Mary Beth Shaw's new book arrived just in the nick of time.  (But I wish I had ordered it from her, at the above link, instead of pre-ordering from Amazon.  Ordering from STENCILGIRL(TM) gets you a free stencil -- and it's a really good one that I wish I had!)  Anyway, page 24 informs me that this large-sheet collage process becomes much easier when the paper is first lightly misted, with a water-filled mister bottle, on both sides; this allows the paper to stretch before its touchdown onto the matte gel brushed across the canvas.  Oh what a difference! 
 
I did a happy dance which so impressed my office manager that she yawned and looked the other way...
 
After the collaged tissue papers had thoroughly dried (no longer feeling cool to the touch), I used masking tape to add three STENCILGIRL(TM) stencils.  More about this in my next post. 
 
Meanwhile, in doing this step, I learned another lesson.  I found another reason to be glad that I store my stencils in plastic protector-pockets in 3-ring looseleaf notebooks.  (My 6"X6" stencils are in a regular-size looseleaf notebook and my 9"X12" stencils are kept in a scrapbooker's jumbo-sized notebook.)  When I slid my 9"X12" stencils out of their plastic pages, static electricity clung to the stencils -- then the stencils clung to my collaged canvas.  Altho I went ahead with using the masking tape, as noted above, there was really no need; this was simply a precaution.
 
This is less important for artists who work on flat surfaces.  But I work on a vertical surface, an easel holding up whatever project is at hand.  Therefore I had been automatically using the masking tape to hold my stencils in place, safe from the tug of gravity.  I will still do so when I plan to use a stencil brush for applying paint thru the stencils.  But this time around, since my plan is to use a Pat Dews mouth atomizer  (Cheap Joe's Art Supplies) to apply ink through the stencils, the static electricity is all that is actually needed.  It works as well as temporary stencil adhesive -- but without the follow-up need for adhesive removal.
 
  

Office-Manager-Approved Link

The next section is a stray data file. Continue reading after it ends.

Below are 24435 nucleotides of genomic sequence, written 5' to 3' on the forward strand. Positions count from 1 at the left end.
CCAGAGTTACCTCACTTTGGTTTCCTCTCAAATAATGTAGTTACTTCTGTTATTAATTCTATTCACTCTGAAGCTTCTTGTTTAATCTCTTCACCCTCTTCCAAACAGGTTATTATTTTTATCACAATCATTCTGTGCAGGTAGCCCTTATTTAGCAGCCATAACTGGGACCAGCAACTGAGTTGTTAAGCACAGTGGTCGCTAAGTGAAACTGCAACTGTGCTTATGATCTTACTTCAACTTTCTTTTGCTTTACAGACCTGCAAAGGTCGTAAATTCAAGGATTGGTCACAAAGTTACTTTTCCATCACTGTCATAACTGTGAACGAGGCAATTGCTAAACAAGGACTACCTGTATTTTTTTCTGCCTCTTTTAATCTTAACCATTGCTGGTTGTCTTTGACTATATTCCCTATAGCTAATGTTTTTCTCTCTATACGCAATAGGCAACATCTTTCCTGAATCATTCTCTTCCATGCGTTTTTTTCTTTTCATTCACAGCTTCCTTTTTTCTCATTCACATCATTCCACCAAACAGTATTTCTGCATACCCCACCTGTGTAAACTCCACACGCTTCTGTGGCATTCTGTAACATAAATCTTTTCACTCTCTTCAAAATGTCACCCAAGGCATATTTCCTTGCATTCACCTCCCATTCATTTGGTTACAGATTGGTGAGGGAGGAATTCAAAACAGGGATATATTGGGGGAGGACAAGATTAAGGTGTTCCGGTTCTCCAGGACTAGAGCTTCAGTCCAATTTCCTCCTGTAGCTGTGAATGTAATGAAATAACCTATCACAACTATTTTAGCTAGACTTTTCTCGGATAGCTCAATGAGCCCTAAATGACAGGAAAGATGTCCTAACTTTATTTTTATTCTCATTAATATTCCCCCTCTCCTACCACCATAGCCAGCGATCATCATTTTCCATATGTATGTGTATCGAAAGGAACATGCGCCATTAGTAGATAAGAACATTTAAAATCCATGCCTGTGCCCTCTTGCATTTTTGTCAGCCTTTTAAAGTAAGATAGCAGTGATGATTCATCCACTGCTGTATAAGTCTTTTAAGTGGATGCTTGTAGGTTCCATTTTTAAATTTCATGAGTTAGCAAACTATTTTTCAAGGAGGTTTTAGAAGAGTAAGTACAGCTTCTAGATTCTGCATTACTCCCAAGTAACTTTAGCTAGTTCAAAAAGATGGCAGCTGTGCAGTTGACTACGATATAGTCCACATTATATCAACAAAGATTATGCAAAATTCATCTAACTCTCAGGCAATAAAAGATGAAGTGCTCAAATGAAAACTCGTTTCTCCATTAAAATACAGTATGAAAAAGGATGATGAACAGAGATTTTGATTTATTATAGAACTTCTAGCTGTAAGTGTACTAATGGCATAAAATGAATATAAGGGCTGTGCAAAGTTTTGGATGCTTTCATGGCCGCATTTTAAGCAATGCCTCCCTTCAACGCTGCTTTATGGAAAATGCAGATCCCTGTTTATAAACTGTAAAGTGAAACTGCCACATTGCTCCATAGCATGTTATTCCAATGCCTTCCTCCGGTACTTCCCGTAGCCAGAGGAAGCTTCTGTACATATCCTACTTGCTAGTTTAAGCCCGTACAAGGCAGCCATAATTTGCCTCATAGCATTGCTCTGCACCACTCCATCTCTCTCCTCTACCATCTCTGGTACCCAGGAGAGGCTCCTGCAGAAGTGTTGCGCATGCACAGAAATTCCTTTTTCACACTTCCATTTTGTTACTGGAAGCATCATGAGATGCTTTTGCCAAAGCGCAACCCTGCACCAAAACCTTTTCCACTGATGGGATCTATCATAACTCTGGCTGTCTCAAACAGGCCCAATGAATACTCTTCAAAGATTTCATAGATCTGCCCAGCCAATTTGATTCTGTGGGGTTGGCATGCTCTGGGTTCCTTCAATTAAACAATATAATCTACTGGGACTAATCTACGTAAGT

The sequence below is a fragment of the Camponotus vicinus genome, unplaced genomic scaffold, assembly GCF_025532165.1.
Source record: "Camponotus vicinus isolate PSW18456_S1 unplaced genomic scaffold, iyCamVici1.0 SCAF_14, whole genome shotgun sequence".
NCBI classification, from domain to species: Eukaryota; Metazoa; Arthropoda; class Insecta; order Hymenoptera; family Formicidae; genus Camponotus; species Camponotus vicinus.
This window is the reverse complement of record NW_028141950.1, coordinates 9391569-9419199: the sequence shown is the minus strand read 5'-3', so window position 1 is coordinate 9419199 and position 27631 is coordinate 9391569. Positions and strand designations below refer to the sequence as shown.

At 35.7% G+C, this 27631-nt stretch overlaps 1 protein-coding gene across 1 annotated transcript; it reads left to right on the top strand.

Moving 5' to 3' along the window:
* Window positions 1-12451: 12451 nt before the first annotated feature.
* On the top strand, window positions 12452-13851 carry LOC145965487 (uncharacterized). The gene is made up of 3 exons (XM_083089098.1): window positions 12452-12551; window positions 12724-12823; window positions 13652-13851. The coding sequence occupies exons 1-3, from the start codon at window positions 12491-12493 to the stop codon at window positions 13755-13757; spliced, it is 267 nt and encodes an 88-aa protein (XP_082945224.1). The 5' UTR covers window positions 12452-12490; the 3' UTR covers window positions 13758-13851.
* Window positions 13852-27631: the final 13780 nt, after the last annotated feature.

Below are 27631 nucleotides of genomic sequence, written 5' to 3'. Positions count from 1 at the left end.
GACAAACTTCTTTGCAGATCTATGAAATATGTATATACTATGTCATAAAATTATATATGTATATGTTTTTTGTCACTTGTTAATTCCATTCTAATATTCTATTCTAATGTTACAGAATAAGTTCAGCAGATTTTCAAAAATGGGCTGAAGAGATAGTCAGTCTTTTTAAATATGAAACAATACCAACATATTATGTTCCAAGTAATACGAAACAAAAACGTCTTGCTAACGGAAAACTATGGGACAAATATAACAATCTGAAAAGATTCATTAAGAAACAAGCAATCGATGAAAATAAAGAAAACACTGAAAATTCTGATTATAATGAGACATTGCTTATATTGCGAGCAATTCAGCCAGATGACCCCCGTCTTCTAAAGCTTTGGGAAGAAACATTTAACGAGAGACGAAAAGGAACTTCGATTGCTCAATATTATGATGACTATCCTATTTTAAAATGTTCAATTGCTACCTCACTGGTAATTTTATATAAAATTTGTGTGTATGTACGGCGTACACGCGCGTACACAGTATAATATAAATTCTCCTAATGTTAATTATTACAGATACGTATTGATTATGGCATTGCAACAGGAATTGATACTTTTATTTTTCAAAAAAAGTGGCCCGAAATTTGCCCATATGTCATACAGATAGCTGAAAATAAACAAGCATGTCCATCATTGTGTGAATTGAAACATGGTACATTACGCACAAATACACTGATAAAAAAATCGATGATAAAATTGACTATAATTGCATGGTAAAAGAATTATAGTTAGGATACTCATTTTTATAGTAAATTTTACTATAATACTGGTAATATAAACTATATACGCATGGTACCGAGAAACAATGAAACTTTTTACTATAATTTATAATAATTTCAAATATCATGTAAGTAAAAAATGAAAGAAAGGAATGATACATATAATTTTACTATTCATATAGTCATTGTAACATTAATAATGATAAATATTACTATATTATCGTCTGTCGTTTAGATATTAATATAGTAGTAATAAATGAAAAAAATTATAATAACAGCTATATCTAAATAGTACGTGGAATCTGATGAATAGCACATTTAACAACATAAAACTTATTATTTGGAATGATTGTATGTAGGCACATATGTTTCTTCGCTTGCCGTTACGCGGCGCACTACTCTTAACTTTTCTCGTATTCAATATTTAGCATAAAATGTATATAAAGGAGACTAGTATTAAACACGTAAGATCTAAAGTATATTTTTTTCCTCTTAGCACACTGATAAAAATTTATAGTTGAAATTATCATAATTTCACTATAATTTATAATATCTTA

The following link has been approved by my office manager ...



... aptly named Puma:

http://www.huffingtonpost.com/2013/10/28/hana-and-maru-compilation_n_4170540.html?ir=Good+News

It made me laugh out loud. 

(Puma claims she is just as smart as Bob the Streetcat. With the extra bonus of being female, she adds.)

 

Monday, October 28, 2013

Congratulations, Christi Conley!

Many thanks to all of you who left comments that certainly warmed my heart!  I hope you all enjoyed the blog hop. 

Congratulations to Christi Conley, who is the winner of the three giveaway stencils designed by me and sold by STENCILGIRL(TM)!

Christi, please leave a comment on this post, including your mailing address, so that I can send you these three stencils.  I will not publish this comment, in respect of your privacy.

Sunday, October 20, 2013

STENCILGIRL(TM) "Trivet" Stencils Re-visited

In my Sept. 25 post, I showed the results of using the "stencil-and-stain" technique with my 6"X6" stencils in my Trivets series.

The stencil used on the above right, is coming soon at www.StencilGirlProducts.com.  The left-side stencil above and the stencil below are both currently available at that website.

 
I'm back again, having used two of those stencils in this series in a different way:


"Trivet B" was used on the left and "Trivet C" was used on the right.

The above sheet of printmaking paper was dipped into marbeling inks, with two of my stencils sandwiched between the printmaking paper and the water that held the inks afloat.

You can scroll down to my October 8 post to read the complete directions and specific products used to achieve this effect.

You can find Trivet B here--

http://www.stencilgirlproducts.com/product-p/s167.htm

-- and below is the Trivet C stencil -- coming soon at www.StencilGirlProducts.com --

 

Double-Dip Time for STENCILGIRL (TM) stencils!


Click on the above image to enlarge it.